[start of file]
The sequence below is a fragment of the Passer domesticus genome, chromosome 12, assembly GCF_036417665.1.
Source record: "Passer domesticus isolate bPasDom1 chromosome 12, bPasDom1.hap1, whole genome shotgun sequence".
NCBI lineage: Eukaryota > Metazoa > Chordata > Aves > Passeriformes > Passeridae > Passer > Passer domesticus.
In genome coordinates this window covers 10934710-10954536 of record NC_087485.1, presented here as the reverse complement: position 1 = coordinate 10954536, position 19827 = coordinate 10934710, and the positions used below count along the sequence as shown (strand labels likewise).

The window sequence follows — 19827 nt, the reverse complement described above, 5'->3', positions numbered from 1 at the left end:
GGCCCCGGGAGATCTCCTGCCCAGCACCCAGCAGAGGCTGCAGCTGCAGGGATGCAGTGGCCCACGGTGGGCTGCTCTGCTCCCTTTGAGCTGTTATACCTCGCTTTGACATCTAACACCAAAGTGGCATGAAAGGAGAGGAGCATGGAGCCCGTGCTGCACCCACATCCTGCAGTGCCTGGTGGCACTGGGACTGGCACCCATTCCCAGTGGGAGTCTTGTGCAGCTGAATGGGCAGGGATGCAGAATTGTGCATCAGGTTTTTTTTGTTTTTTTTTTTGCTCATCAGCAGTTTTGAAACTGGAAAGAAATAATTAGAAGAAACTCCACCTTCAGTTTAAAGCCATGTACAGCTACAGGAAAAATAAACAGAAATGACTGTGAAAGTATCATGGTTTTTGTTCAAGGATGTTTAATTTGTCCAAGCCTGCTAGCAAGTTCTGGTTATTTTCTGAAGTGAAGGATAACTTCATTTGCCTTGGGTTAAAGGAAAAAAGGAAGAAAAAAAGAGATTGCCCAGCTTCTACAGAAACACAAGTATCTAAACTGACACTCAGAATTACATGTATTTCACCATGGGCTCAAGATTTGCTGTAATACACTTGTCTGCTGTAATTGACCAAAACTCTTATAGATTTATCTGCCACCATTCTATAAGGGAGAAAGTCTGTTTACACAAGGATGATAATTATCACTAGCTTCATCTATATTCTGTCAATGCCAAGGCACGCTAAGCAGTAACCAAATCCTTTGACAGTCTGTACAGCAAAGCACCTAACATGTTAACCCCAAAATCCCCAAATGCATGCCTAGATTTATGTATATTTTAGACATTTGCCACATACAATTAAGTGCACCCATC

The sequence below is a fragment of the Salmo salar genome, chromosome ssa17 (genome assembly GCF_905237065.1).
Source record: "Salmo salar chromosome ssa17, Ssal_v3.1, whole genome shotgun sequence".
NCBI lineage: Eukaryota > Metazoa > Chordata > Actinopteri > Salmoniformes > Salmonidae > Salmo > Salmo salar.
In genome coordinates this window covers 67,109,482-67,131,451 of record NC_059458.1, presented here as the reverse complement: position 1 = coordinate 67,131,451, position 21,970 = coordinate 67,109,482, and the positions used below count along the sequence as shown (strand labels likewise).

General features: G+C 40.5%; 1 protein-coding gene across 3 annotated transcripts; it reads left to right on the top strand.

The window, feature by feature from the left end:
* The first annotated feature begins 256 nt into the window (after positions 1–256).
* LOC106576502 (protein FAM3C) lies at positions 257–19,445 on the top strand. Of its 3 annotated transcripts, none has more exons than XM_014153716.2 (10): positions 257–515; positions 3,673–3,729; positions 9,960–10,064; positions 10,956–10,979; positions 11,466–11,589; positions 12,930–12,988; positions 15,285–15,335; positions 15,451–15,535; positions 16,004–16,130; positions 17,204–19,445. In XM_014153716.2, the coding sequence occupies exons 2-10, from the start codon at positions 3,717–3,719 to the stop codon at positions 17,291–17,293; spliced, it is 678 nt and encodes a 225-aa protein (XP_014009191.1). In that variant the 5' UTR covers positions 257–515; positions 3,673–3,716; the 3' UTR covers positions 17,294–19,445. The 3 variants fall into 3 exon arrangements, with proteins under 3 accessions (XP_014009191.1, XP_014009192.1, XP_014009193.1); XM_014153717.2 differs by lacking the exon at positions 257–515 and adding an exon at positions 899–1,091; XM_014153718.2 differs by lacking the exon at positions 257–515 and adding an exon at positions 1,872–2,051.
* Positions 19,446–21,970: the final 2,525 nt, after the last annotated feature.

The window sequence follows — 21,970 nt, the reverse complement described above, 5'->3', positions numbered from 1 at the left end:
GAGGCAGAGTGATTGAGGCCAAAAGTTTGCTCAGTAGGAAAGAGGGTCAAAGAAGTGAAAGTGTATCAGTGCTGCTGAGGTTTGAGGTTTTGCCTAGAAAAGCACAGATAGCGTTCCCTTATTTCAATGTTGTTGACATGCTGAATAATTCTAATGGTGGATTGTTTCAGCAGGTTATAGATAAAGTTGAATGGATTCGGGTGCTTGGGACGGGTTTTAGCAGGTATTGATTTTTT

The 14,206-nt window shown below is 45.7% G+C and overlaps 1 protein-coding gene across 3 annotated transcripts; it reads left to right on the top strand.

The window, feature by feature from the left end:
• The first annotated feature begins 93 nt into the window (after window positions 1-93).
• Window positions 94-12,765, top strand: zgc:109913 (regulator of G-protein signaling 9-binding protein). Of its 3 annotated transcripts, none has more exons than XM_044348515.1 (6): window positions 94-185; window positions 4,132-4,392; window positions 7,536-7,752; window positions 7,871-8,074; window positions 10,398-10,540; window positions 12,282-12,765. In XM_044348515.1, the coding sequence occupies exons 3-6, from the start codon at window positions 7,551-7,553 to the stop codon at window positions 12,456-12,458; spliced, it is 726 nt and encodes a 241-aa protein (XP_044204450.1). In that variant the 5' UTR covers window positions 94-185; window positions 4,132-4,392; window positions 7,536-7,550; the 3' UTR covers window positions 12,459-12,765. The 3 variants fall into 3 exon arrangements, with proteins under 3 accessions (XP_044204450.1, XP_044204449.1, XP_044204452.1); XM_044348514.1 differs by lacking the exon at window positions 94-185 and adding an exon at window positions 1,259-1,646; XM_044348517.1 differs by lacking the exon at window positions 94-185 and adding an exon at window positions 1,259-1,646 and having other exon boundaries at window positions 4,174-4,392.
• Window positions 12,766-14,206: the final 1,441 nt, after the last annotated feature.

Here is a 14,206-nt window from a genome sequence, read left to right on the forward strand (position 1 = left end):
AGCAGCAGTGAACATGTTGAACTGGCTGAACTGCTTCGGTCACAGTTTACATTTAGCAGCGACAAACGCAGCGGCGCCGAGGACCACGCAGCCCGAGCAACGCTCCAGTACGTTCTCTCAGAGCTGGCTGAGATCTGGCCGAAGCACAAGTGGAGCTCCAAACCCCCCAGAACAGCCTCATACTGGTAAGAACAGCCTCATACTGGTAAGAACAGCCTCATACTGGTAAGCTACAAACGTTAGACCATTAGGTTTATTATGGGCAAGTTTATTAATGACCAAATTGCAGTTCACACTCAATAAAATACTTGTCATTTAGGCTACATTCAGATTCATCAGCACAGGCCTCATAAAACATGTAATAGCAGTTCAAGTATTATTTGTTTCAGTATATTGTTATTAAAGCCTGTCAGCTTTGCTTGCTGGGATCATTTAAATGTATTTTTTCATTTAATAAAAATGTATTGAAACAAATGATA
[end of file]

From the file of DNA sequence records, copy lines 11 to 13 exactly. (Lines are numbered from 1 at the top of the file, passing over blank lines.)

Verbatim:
General features: G+C 40.5%; 1 protein-coding gene across 3 annotated transcripts; it reads left to right on the top strand.

The window, feature by feature from the left end:
* The first annotated feature begins 256 nt into the window (after positions 1–256).